Spring in South Texas: Hill Country Extension Apr 11—15, 2018
Posted by Barry Zimmer
We arrived at Neal’s Lodge in midafternoon on the first day of the Hill Country Extension. We checked into our cabins and had a short break before meeting to do our checklist outside the leaders’ cabin and to discuss the evening plans. As we started the checklist, a Yellow-throated Warbler began singing in an oak right above us. We quickly located the bird and had wonderful views of this handsome species. Resuming our checklist session, we started hearing other chips of a mixed species flock in the nearby trees and once again became distracted. A bit of movement in a close tree caught my attention, and I raised my binoculars. I was stunned to see a male Golden-cheeked Warbler no more than 30 feet away!
We quickly got everyone on this special Hill Country bird and obtained fantastic views for all. Other birds began to appear in rapid succession—a Carolina Chickadee popped into view followed quickly by a Yellow-throated Vireo. A Hutton’s Vireo (somewhat localized in the Hill Country) joined the parade, then a Carolina Wren, a male Summer Tanager, and a Blue-gray Gnatcatcher. The Golden-cheeked Warbler and Yellow-throated Warbler were now right over our heads, almost side by side, just fifteen feet away, demanding our attention. This flurry of activity was quite the auspicious beginning to our Hill Country tour, and it proved to be an omen of the great things to come.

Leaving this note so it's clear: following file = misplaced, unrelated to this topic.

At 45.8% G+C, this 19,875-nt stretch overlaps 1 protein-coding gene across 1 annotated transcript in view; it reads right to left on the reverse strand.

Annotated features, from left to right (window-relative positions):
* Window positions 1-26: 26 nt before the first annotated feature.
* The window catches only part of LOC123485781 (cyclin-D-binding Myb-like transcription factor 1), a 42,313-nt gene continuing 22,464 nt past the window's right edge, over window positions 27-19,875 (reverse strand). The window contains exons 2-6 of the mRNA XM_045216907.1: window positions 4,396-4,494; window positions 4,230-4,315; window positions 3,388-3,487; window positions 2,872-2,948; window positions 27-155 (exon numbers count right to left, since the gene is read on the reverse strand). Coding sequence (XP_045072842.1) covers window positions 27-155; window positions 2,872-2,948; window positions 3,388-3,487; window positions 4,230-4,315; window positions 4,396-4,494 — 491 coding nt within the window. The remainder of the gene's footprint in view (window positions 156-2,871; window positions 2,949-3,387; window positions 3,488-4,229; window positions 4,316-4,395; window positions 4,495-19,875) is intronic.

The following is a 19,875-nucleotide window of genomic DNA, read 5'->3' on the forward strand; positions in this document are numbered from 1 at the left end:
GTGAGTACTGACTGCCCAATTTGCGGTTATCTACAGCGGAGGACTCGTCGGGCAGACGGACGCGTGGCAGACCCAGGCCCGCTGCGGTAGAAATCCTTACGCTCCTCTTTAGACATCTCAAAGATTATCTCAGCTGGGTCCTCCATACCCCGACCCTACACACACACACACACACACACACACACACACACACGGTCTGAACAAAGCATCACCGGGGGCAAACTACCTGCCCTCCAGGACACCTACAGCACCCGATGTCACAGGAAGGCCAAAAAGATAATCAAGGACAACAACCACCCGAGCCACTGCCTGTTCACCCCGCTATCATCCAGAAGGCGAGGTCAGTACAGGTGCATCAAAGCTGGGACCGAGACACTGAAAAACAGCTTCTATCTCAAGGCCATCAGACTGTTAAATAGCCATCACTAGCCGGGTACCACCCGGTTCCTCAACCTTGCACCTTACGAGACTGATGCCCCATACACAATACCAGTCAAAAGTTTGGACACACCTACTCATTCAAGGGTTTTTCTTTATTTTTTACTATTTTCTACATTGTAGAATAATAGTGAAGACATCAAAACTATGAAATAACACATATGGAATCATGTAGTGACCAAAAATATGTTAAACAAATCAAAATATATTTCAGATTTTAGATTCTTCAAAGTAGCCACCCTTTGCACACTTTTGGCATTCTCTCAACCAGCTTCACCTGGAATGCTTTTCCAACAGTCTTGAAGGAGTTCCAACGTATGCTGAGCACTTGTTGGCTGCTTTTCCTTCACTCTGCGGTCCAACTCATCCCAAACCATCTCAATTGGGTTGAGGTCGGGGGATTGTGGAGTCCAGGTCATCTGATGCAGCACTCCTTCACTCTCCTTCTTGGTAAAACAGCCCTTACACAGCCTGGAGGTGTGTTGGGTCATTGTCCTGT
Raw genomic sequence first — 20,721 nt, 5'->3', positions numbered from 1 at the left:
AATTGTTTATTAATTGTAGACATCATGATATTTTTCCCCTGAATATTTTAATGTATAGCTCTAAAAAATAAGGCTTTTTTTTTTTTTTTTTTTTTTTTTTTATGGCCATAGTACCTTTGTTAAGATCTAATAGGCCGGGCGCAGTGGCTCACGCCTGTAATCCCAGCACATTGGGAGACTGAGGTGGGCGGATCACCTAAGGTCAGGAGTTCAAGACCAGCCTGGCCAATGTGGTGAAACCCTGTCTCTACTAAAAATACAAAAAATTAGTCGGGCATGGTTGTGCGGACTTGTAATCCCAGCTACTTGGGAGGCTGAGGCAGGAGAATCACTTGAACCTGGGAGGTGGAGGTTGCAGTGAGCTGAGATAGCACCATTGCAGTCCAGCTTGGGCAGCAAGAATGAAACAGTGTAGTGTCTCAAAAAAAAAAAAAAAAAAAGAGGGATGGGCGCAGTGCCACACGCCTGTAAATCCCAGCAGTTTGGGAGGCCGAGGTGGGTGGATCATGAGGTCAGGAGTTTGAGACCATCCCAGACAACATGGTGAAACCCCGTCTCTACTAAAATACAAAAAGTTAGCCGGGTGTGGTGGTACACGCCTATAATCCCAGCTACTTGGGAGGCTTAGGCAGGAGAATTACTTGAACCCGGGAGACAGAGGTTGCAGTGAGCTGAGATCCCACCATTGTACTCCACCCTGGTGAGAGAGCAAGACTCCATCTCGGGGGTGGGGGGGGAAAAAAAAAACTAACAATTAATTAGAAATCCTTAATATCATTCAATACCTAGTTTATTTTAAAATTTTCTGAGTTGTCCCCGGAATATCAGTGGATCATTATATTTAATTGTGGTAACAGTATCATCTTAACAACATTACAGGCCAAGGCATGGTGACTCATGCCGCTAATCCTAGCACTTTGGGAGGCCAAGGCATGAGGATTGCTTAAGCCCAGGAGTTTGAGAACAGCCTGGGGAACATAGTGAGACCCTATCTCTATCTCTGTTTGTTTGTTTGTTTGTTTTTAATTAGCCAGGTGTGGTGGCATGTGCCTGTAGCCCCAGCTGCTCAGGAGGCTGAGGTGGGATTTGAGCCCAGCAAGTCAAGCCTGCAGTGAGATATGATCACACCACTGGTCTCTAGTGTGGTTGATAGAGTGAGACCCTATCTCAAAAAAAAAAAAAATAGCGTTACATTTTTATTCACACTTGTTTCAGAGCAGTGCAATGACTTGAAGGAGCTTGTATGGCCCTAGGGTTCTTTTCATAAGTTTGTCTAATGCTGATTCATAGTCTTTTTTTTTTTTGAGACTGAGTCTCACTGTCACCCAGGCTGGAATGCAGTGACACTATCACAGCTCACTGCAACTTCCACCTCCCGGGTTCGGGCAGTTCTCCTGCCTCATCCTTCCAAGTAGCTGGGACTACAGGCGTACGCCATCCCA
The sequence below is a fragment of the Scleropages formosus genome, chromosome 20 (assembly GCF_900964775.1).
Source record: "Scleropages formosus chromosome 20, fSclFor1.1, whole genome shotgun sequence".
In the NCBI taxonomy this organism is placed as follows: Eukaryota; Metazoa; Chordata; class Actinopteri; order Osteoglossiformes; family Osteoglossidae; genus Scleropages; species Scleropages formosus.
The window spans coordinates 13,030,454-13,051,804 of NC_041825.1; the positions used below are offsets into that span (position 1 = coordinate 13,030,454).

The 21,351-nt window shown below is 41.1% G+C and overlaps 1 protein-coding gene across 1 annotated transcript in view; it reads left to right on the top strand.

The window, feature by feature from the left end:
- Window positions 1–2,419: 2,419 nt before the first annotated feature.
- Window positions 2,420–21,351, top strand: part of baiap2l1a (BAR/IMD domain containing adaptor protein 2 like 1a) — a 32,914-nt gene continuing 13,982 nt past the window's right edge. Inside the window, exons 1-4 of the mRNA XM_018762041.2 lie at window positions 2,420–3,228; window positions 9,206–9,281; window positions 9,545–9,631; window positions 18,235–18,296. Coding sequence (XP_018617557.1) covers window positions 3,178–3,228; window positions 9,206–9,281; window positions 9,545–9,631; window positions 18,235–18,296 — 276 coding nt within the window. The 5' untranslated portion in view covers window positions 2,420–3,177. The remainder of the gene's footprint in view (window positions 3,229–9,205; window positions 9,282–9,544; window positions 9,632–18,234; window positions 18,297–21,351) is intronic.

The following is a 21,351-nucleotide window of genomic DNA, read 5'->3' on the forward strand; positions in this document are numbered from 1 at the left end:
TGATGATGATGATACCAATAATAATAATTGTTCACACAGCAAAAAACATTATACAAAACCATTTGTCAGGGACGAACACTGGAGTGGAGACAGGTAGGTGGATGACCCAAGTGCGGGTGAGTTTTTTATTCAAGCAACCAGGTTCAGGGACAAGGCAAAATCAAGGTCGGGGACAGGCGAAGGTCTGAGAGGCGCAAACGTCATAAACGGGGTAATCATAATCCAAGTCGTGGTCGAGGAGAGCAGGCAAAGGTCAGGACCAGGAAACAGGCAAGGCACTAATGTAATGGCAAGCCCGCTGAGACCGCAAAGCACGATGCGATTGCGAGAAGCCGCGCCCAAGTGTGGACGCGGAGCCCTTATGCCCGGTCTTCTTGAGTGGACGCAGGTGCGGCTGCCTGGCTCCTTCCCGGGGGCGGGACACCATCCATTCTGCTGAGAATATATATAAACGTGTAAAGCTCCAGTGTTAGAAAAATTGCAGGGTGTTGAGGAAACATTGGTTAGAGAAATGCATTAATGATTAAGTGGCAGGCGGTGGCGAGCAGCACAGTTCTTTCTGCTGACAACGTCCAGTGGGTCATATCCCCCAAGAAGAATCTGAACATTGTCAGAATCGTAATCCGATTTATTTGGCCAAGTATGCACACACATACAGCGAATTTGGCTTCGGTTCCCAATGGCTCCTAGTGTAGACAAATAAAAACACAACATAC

Over the next three days, we tallied a record-setting (for this extension) 151 species, finding virtually every target and more. Late on our first day, we visited the Frio Bat Cave, where we witnessed one of the great natural history spectacles in the world, as over ten million Mexican Free-tailed Bats poured forth out of the cave entrance before dusk. Additionally, we added Canyon and Rock wrens, Black-tailed Gnatcatcher, Black-throated and Rufous-crowned sparrows, and Canyon Towhee. Owling ensued, with Eastern Screech-Owl, Elf Owl, and Common Poorwill all seen spectacularly well.
Read Barry’s full report in his Field Report.